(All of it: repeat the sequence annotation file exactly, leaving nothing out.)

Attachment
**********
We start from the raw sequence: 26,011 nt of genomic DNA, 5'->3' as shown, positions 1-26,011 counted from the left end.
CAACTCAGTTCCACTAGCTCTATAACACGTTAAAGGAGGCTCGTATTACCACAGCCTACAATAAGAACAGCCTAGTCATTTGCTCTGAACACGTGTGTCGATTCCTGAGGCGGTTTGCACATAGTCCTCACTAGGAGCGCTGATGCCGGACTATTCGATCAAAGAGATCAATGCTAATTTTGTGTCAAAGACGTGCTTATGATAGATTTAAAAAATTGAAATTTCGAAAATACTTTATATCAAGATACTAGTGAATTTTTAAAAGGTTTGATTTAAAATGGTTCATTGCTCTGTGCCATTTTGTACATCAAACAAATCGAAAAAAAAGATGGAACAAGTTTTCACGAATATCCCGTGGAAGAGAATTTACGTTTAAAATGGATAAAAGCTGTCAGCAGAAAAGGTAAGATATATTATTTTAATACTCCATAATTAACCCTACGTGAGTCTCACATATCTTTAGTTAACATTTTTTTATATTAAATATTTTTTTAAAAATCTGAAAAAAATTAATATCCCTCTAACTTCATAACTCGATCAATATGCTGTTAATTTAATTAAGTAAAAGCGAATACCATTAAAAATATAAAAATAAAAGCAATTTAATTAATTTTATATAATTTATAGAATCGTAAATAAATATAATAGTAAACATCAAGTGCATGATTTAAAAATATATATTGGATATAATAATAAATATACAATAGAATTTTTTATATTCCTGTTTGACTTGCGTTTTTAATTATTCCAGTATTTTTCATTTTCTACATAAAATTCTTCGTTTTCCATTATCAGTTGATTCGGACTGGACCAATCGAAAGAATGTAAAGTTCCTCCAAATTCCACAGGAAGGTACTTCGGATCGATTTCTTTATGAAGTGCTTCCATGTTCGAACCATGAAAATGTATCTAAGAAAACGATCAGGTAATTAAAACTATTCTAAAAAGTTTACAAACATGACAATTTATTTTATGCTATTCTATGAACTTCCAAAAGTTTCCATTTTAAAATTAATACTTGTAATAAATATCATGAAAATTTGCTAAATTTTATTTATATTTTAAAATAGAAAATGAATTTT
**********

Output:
We start from the raw sequence: 26,011 nt of genomic DNA, 5'->3' as shown, positions 1-26,011 counted from the left end.
CAACTCAGTTCCACTAGCTCTATAACACGTTAAAGGAGGCTCGTATTACCACAGCCTACAATAAGAACAGCCTAGTCATTTGCTCTGAACACGTGTGTCGATTCCTGAGGCGGTTTGCACATAGTCCTCACTAGGAGCGCTGATGCCGGACTATTCGATCAAAGAGATCAATGCTAATTTTGTGTCAAAGACGTGCTTATGATAGATTTAAAAAATTGAAATTTCGAAAATACTTTATATCAAGATACTAGTGAATTTTTAAAAGGTTTGATTTAAAATGGTTCATTGCTCTGTGCCATTTTGTACATCAAACAAATCGAAAAAAAAGATGGAACAAGTTTTCACGAATATCCCGTGGAAGAGAATTTACGTTTAAAATGGATAAAAGCTGTCAGCAGAAAAGGTAAGATATATTATTTTAATACTCCATAATTAACCCTACGTGAGTCTCACATATCTTTAGTTAACATTTTTTTATATTAAATATTTTTTTAAAAATCTGAAAAAAATTAATATCCCTCTAACTTCATAACTCGATCAATATGCTGTTAATTTAATTAAGTAAAAGCGAATACCATTAAAAATATAAAAATAAAAGCAATTTAATTAATTTTATATAATTTATAGAATCGTAAATAAATATAATAGTAAACATCAAGTGCATGATTTAAAAATATATATTGGATATAATAATAAATATACAATAGAATTTTTTATATTCCTGTTTGACTTGCGTTTTTAATTATTCCAGTATTTTTCATTTTCTACATAAAATTCTTCGTTTTCCATTATCAGTTGATTCGGACTGGACCAATCGAAAGAATGTAAAGTTCCTCCAAATTCCACAGGAAGGTACTTCGGATCGATTTCTTTATGAAGTGCTTCCATGTTCGAACCATGAAAATGTATCTAAGAAAACGATCAGGTAATTAAAACTATTCTAAAAAGTTTACAAACATGACAATTTATTTTATGCTATTCTATGAACTTCCAAAAGTTTCCATTTTAAAATTAATACTTGTAATAAATATCATGAAAATTTGCTAAATTTTATTTATATTTTAAAATAGAAAATGAATTTT